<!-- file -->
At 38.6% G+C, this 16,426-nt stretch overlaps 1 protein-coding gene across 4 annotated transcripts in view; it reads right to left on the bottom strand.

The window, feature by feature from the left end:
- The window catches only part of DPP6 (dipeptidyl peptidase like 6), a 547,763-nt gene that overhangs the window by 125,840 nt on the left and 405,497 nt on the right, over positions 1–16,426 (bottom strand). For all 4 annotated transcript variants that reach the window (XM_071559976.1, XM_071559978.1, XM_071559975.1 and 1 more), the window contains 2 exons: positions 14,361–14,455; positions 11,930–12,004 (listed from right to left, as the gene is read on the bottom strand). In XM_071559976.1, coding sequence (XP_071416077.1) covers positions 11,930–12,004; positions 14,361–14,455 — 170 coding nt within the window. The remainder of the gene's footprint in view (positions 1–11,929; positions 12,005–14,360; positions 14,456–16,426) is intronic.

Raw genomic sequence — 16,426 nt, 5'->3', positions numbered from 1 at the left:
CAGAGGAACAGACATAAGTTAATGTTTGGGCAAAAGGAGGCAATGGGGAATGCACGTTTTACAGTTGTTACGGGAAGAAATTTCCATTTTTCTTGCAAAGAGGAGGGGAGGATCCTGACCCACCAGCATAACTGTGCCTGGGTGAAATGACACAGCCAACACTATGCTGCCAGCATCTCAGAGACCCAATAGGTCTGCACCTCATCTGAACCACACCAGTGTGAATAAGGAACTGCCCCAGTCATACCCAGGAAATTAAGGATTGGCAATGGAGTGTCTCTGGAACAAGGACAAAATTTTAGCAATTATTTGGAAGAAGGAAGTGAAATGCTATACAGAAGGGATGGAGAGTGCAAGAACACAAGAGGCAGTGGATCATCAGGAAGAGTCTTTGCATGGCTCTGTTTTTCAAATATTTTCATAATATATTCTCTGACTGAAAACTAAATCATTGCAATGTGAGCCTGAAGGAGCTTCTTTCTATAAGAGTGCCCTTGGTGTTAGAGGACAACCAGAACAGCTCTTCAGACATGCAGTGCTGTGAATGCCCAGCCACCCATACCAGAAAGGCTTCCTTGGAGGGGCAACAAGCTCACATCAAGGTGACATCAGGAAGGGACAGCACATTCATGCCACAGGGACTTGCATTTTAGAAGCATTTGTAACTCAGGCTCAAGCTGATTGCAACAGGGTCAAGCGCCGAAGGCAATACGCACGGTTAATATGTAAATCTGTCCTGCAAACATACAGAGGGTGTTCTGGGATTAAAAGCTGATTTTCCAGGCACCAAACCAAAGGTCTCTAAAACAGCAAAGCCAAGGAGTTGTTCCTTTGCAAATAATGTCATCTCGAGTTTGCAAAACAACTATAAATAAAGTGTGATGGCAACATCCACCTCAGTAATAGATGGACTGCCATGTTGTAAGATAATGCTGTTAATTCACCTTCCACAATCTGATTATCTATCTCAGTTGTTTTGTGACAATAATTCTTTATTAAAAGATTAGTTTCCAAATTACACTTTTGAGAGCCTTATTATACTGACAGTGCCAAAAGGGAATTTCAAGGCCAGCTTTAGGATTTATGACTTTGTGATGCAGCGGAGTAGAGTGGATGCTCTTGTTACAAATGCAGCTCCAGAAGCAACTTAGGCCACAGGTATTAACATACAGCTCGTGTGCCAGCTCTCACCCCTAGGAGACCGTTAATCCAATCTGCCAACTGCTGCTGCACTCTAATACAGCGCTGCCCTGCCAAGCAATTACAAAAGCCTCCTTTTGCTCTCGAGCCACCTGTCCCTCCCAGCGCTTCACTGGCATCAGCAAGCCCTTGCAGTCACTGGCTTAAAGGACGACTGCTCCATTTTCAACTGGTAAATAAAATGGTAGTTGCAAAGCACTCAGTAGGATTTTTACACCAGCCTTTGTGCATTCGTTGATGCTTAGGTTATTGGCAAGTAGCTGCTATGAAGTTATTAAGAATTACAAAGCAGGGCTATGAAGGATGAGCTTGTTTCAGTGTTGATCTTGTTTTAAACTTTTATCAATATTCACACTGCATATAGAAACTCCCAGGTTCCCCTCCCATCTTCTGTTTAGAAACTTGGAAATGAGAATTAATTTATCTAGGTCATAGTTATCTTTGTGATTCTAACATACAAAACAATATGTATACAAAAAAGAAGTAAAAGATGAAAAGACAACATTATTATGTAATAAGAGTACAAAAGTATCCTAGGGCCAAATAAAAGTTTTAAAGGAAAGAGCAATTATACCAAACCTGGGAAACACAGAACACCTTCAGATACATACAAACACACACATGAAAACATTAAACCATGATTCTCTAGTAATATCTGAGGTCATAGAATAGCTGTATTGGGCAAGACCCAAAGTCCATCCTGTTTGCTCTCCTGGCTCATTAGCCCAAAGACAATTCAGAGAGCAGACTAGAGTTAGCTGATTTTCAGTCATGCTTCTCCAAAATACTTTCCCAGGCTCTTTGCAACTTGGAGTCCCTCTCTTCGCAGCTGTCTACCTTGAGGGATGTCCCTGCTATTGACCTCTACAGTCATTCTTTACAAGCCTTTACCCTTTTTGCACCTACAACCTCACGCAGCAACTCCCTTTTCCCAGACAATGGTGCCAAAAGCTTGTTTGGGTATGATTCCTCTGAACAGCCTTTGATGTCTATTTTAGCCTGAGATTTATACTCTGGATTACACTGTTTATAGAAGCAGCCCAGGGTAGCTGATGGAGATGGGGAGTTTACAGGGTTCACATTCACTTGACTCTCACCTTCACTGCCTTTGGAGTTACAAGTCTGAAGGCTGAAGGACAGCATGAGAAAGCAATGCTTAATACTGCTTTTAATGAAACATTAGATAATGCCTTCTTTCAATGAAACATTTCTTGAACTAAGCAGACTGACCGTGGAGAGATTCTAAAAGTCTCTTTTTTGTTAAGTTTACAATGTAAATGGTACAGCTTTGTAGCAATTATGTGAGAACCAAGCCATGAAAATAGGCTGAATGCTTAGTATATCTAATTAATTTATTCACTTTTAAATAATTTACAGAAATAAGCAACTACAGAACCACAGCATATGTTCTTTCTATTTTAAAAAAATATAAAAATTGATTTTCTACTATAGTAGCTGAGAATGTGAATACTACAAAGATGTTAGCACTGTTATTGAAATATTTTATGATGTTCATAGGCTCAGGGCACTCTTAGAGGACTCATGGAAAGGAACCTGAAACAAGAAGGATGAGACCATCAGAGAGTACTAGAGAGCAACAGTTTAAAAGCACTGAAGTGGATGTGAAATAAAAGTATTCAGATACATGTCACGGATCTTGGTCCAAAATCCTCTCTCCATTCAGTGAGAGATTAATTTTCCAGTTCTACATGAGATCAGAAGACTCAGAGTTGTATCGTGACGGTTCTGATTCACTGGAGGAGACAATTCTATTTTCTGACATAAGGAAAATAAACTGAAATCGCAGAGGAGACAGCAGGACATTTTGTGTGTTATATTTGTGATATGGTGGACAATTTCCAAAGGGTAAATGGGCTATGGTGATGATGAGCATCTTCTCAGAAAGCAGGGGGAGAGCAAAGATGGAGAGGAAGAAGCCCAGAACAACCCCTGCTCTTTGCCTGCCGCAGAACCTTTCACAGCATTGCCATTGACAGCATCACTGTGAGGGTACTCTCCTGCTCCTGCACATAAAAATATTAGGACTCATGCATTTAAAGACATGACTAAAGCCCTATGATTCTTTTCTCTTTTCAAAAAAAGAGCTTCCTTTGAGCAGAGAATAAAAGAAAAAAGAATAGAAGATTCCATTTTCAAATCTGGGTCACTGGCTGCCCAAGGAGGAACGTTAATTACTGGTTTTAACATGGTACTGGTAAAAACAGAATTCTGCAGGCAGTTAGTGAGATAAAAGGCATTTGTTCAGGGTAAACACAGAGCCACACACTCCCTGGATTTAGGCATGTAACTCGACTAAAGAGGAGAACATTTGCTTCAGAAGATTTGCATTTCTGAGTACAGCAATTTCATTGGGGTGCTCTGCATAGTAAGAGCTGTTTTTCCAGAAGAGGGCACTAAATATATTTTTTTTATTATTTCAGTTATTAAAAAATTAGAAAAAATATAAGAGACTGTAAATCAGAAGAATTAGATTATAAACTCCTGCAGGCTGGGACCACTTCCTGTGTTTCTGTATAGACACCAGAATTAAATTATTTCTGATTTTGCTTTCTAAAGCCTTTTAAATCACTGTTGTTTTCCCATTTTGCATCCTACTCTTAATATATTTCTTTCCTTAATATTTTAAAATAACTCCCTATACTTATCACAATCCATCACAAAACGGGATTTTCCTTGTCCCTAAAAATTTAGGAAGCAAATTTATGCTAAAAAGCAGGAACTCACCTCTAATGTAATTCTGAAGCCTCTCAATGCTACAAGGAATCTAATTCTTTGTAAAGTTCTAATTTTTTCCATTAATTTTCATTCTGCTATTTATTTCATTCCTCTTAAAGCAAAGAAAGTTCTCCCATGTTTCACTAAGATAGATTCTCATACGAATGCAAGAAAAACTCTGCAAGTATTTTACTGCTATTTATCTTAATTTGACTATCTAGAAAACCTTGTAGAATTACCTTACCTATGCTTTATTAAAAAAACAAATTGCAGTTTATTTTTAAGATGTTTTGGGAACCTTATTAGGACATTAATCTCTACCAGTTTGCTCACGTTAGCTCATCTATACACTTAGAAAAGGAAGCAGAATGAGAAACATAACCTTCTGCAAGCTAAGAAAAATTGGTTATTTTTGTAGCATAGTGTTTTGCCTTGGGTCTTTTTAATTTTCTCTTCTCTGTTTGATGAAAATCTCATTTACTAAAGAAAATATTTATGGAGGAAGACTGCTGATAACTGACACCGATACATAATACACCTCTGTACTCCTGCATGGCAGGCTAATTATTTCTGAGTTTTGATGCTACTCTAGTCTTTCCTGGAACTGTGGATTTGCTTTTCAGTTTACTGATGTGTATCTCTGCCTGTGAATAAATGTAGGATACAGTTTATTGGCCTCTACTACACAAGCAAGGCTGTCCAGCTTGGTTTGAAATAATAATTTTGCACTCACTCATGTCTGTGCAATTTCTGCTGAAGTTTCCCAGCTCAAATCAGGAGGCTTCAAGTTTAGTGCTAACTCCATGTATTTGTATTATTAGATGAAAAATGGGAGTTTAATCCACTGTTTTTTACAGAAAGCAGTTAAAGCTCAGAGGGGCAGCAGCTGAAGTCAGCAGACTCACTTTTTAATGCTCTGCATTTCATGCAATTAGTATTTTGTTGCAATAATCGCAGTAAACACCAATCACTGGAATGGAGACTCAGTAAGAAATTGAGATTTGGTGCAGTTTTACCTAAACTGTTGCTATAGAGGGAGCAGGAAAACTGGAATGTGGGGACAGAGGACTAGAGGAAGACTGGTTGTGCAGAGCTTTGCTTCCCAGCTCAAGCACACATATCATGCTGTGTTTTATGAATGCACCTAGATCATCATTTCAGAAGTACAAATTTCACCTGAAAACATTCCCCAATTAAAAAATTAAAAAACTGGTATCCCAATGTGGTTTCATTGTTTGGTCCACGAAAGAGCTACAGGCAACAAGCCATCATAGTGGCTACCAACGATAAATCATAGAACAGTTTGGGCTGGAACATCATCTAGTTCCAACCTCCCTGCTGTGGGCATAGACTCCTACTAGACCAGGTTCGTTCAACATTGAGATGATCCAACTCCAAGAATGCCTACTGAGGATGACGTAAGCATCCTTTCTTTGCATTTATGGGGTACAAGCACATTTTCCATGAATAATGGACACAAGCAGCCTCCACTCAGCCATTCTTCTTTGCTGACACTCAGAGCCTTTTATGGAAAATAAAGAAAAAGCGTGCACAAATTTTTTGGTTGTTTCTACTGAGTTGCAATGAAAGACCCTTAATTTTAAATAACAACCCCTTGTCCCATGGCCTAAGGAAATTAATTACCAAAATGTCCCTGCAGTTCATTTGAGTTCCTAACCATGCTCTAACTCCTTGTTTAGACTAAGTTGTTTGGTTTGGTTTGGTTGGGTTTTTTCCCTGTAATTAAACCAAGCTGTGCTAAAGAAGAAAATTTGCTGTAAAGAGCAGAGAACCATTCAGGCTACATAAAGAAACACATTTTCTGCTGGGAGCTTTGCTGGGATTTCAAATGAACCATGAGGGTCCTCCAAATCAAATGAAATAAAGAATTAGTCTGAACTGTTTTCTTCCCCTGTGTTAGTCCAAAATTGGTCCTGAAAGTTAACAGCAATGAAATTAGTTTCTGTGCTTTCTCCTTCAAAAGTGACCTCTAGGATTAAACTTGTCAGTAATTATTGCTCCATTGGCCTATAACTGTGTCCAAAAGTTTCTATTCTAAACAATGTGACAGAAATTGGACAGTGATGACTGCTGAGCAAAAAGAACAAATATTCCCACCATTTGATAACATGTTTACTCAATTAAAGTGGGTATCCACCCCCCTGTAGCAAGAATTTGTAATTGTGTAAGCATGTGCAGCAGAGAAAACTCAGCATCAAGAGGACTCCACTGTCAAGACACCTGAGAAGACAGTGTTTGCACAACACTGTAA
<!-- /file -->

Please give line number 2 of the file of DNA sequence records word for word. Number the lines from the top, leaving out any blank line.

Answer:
The window, feature by feature from the left end: